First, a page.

Caroline Asiu ignored intense pressure on her from friends and relations to drop her decisions to be a cobbler but today she is the happier for it
| By Augustine Adah | Feb. 4, 2013 @ 01:00 GMT
WHEN Caroline Asiu, a cobbler based in Benin, lost her job as a factory worker about eight years ago, she took a decision against looking for another job else-where. Instead, she wanted to acquire a skill that would make her become self- employed. But she had difficulty in the choice of a vocation which almost marred her dream. Eventually, she settled for cobbling. Many friends and relations frowned at the choice because they considered it to be a male dominated profession. In addition, they believed she would not make a good fortune from shoe mending business.
Some of them suggested that she should go into petty trading, hair dressing, or fashion design. But the desire of Asiu then was to go into a trade that is not common among women. She chose cobbling because of her conviction that she would do well and make good profit out of it. Several criticisms to Asiu’s choice of cobbling continued after she completed her training and acquired a shop at Planwell junction, Benin-City.
“When I started, it took a lot of courage for me to continue because many people would come here after gazing at my shop for some minutes, asked a lot of questions, and leave. This continued throughout the first month,” Asiu said.
But today, those who were discouraging her are not only her major clients but are bringing more customers to her. Though her shop was no located on a major road, customers from different parts of the city continue to trace her to the present location. Asiu had a busy time in December as the number of her clients doubled. Having worked assiduously to meet the demands of her customers, she took some days off to rest in January and prepare adequately for the new year. The usual tradition of people spending so much money during the yuletide, has affected business at Asiu’s shop as few customers were seen there. “It is unfortunate that you came here in January when business activities are yet to fully pick up.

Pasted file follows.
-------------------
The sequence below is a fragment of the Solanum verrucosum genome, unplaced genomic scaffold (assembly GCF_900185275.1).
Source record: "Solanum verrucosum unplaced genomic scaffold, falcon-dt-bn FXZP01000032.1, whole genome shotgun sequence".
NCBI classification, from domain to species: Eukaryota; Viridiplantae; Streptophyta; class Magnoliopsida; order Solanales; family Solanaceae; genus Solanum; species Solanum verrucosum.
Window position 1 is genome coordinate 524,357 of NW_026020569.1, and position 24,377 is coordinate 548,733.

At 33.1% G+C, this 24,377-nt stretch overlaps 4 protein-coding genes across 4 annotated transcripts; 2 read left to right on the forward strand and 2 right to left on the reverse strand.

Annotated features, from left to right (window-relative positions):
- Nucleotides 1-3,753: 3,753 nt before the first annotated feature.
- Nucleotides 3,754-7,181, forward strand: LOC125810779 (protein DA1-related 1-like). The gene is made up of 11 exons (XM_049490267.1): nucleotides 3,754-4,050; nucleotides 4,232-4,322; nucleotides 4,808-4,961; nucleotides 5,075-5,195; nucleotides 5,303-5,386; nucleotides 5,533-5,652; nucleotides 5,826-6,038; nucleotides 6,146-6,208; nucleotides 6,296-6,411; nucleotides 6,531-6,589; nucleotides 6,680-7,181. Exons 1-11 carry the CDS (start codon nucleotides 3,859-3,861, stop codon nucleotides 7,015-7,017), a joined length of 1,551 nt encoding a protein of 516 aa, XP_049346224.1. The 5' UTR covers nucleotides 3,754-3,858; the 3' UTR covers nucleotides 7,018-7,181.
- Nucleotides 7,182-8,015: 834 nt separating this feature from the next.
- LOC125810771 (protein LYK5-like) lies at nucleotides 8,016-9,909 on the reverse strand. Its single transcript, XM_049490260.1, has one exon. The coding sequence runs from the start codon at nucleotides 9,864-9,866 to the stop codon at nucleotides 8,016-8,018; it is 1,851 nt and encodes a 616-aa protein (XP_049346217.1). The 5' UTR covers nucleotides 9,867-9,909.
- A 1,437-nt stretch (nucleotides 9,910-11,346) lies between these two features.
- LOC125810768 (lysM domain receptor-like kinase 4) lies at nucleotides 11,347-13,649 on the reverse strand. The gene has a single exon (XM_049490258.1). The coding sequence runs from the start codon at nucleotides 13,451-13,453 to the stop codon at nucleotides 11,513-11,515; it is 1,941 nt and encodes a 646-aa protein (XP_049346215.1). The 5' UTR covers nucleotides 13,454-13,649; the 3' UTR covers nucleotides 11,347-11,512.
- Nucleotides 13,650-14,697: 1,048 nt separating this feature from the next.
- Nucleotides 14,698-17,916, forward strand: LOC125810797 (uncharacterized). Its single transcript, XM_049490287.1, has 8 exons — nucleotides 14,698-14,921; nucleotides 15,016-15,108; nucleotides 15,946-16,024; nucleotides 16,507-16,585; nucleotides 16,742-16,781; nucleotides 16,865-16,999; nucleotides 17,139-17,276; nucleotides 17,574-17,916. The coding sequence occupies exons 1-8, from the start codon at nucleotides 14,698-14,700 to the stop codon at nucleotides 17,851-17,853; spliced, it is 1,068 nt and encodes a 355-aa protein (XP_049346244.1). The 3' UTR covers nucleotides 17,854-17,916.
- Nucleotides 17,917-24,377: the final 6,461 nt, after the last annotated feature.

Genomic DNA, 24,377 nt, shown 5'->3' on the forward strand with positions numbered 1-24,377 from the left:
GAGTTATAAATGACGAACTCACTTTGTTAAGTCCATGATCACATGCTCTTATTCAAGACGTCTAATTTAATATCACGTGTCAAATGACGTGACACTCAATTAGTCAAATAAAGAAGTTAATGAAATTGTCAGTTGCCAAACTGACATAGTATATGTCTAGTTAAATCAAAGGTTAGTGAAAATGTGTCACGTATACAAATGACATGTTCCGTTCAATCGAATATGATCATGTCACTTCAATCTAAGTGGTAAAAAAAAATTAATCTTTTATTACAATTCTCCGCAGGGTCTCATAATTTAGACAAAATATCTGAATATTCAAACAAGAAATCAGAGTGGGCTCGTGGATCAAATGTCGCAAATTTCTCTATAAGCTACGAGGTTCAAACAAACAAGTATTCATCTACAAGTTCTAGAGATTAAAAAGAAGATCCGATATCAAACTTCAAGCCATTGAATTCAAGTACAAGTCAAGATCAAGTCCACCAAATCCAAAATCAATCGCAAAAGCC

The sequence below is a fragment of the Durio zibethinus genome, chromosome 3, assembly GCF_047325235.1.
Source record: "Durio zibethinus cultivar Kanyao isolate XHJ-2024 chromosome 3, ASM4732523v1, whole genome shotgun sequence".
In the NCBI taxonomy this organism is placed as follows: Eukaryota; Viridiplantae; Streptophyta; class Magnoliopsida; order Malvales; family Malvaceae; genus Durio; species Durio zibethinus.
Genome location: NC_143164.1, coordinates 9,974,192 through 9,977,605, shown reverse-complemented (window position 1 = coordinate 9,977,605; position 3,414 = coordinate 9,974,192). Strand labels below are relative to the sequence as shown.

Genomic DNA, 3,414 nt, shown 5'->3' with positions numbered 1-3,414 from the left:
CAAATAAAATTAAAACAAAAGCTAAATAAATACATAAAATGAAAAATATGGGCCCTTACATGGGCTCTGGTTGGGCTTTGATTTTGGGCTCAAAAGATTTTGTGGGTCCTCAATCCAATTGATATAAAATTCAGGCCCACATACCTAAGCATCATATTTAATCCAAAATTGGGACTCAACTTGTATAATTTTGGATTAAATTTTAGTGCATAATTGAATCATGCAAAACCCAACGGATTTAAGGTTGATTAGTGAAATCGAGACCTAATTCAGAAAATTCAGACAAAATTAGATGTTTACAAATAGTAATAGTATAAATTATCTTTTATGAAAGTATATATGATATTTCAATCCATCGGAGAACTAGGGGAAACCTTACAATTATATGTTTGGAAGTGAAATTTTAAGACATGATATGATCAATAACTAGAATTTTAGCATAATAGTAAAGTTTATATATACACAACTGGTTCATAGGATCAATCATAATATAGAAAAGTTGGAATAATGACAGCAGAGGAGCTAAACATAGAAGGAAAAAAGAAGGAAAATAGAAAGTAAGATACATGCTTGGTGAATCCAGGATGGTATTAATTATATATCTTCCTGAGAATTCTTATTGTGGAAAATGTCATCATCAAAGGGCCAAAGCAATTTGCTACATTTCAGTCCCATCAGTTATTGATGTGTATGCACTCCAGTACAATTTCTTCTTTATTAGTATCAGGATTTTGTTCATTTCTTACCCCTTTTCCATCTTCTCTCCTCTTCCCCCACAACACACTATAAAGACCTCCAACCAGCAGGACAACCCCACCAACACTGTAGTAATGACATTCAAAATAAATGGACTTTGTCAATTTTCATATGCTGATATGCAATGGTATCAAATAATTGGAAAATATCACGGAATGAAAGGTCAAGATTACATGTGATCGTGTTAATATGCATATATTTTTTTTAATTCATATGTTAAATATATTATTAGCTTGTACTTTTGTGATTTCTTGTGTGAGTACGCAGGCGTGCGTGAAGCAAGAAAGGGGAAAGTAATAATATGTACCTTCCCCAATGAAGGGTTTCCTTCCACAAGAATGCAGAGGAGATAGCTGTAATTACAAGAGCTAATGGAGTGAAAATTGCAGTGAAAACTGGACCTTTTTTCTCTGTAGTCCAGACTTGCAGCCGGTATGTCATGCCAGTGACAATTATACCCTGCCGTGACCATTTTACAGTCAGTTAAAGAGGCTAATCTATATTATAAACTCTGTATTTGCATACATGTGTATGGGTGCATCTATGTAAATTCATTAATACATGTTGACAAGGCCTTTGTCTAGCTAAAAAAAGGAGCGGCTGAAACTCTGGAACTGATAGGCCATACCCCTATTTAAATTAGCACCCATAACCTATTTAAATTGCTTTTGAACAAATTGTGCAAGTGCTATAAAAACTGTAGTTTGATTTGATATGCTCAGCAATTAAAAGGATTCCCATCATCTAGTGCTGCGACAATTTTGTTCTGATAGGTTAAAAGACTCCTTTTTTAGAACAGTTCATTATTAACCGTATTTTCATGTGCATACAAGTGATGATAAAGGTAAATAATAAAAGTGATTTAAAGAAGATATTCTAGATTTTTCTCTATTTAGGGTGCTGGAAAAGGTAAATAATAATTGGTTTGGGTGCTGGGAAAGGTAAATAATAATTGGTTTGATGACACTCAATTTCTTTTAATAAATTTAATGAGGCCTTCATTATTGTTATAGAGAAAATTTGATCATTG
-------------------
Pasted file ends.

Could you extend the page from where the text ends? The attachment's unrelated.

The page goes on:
“Last month, I had a difficult time attending to my customers because they were many,” she said. Asiu who had her training in Benin, about seven years ago, before getting married, specialises in making both male and female shoes in addition to repairs. She combines it with designing handbags.
The lady cobbler has advised youths to think of self- employment instead of waiting for white collar jobs that may be elusive. But one of the challenges facing Asiu at the moment is insufficient capital to expand and extend her services to every part of Edo State. Her intention is also to occupy a bigger shop and recruit apprentices. “One of the things I plan to achieve this year is to source for additional capital to expand my business so that my services could get to the whole of Edo State and beyond,” Asiu said.